Sen. Dick Durbin (D-IL) has announced he is “heartbroken” after visiting the socialist state of Venezuela, currently embroiled in the worst political, economic, and humanitarian crisis in its history.
In a statement on Monday, Durbin’s office confirmed that he “met with President Nicolás Maduro, members of the opposition, the President of the National Assembly, the Ministers of Health and Nutrition, business leaders, civil society groups, doctors, and humanitarian organizations.”
“The Venezuelan and American people share a long and deep friendship,” Durbin said in a statement after his visit. “I traveled to Caracas to better understand the conditions faced by Venezuelans and to urge President Maduro to adhere to basic democratic norms, particularly regarding the dubious snap election now scheduled for May.”
“I pointed out that there is bipartisan agreement in Washington on deeply troubling economic, political, and humanitarian problems in Venezuela,” Durbin said. “I was heartbroken by what I saw and heard, particularly regarding the collapse of the country’s ability to feed and medically care for its people and children.”
One other aim of Durbin’s visit was to persuade Maduro to release American prisoner Joshua Holt, who was last year sentenced to two years in prison on false weapon charges.
After visiting Holt at his jail in Caracas, Durbin said that he was “distraught and saddened” by the ordeal but remained in good conditions, despite reports of his declining health. Maduro reportedly told Durbin he would “consider” pardoning Holt but made no promises on the matter.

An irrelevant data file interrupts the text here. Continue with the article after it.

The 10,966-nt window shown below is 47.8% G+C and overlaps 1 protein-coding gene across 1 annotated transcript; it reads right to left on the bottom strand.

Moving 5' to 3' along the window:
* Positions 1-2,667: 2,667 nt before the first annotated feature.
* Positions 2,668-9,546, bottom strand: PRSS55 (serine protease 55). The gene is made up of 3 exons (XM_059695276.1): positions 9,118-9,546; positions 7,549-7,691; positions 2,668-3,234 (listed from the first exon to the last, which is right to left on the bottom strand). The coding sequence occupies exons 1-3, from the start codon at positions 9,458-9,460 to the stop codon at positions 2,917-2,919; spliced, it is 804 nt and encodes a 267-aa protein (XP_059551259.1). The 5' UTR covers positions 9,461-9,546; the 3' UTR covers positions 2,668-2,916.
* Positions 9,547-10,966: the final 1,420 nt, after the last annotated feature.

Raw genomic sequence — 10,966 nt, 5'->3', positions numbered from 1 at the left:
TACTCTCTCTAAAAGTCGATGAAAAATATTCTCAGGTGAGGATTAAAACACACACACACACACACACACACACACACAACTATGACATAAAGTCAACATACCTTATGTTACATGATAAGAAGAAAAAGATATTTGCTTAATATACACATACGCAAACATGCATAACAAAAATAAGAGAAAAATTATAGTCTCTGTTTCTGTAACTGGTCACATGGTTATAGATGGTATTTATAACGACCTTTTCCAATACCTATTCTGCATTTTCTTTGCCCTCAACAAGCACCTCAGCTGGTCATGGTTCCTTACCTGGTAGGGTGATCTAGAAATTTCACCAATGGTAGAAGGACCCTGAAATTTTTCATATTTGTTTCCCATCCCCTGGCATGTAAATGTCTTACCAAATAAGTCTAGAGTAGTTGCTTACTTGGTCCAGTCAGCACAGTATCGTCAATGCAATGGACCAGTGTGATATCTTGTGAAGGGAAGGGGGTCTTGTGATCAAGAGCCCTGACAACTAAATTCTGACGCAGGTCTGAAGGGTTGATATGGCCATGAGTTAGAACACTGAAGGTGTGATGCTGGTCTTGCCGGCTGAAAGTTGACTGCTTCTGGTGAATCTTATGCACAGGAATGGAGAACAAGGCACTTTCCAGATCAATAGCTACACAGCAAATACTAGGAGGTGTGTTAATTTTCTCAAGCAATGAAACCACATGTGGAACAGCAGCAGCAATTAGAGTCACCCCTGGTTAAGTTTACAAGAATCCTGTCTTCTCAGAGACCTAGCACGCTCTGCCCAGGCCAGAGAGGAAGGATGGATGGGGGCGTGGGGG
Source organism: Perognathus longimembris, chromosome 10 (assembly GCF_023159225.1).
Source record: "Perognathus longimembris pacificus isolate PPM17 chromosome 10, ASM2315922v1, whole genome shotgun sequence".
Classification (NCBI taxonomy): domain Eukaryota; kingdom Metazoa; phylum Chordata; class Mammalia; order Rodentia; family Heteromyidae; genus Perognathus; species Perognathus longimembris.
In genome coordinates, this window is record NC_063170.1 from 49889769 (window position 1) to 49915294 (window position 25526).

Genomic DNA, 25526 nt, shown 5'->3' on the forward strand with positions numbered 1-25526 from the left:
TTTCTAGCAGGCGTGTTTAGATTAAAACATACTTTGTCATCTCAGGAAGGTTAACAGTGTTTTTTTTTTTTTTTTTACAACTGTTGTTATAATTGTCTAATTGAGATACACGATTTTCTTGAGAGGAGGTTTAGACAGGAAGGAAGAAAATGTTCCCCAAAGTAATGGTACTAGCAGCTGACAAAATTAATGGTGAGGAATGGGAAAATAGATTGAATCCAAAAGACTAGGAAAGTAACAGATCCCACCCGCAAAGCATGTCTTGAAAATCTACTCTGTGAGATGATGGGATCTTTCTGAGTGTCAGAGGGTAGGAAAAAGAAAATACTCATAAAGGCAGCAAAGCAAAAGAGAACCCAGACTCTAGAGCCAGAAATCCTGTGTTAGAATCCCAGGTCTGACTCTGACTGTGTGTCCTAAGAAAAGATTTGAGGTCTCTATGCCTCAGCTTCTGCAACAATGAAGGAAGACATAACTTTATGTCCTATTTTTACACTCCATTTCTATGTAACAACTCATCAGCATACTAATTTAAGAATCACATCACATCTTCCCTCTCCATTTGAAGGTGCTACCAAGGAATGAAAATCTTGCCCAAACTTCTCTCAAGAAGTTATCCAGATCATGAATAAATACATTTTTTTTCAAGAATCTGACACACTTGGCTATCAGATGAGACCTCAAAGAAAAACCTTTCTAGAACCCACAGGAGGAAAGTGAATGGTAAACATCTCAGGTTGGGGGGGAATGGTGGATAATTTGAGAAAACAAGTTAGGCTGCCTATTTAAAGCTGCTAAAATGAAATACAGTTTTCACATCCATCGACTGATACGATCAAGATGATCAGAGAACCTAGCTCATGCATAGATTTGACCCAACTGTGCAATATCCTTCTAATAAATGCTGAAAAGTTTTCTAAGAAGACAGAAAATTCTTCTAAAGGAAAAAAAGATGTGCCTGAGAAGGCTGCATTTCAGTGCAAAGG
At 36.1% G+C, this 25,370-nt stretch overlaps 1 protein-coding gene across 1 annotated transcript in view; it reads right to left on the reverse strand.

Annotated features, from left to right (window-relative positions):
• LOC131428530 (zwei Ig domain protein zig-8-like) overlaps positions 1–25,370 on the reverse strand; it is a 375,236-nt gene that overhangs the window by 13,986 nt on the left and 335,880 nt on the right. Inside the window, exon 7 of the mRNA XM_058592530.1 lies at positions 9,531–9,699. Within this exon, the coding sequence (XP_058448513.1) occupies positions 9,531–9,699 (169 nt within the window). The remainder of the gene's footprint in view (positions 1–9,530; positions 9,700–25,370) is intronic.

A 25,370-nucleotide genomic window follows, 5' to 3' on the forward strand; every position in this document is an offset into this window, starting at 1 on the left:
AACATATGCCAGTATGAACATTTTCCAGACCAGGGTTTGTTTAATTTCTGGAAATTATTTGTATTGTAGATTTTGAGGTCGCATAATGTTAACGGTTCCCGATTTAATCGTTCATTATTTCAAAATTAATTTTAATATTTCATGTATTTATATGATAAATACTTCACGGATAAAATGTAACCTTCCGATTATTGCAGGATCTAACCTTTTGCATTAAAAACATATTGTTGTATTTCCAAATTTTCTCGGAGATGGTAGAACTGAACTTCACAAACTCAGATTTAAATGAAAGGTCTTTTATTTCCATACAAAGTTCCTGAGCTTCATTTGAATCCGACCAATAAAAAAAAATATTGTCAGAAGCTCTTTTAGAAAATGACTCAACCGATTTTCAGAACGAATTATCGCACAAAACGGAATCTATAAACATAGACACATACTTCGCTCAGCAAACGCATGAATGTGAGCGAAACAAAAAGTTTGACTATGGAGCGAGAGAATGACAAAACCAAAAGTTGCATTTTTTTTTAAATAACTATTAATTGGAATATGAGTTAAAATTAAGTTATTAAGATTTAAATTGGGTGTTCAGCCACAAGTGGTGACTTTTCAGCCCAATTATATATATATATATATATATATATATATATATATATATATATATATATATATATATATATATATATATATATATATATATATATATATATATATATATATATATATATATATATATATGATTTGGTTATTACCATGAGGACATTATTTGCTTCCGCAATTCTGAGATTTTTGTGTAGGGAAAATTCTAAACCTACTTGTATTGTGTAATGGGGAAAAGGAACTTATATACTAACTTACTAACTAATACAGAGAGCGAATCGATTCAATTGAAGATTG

“They have been held and are being held for some political purpose either to be part of some trade in the future over some issue,” Durbin said.
Durbin proposed in February a “resolution condemning repressive and undemocratic actions taken by the Venezuelan government, and calling for free and fair elections for its people” as the Maduro regime prepares to rig another presidential vote that would extend his term for a further six years.
The Trump administration has responded to the crisis through multiple economic sanctions, citing the Maduro’s regime increasing use of violence and repression against political dissidents and the creation of an illegal lawmaking body that has effectively rendered the country a dictatorship.
Meanwhile, Rep. Pete Sessions (R-TX) is also facing questions about a recent undisclosed trip to the country, which he claims was aimed at promoting “dialogue between parties that are trying to make progress.”
“Many times it has been attempted publicly and openly, and that has not worked toward resolution,” Sessions said of negotiations, adding that he paid for the trip with his own money.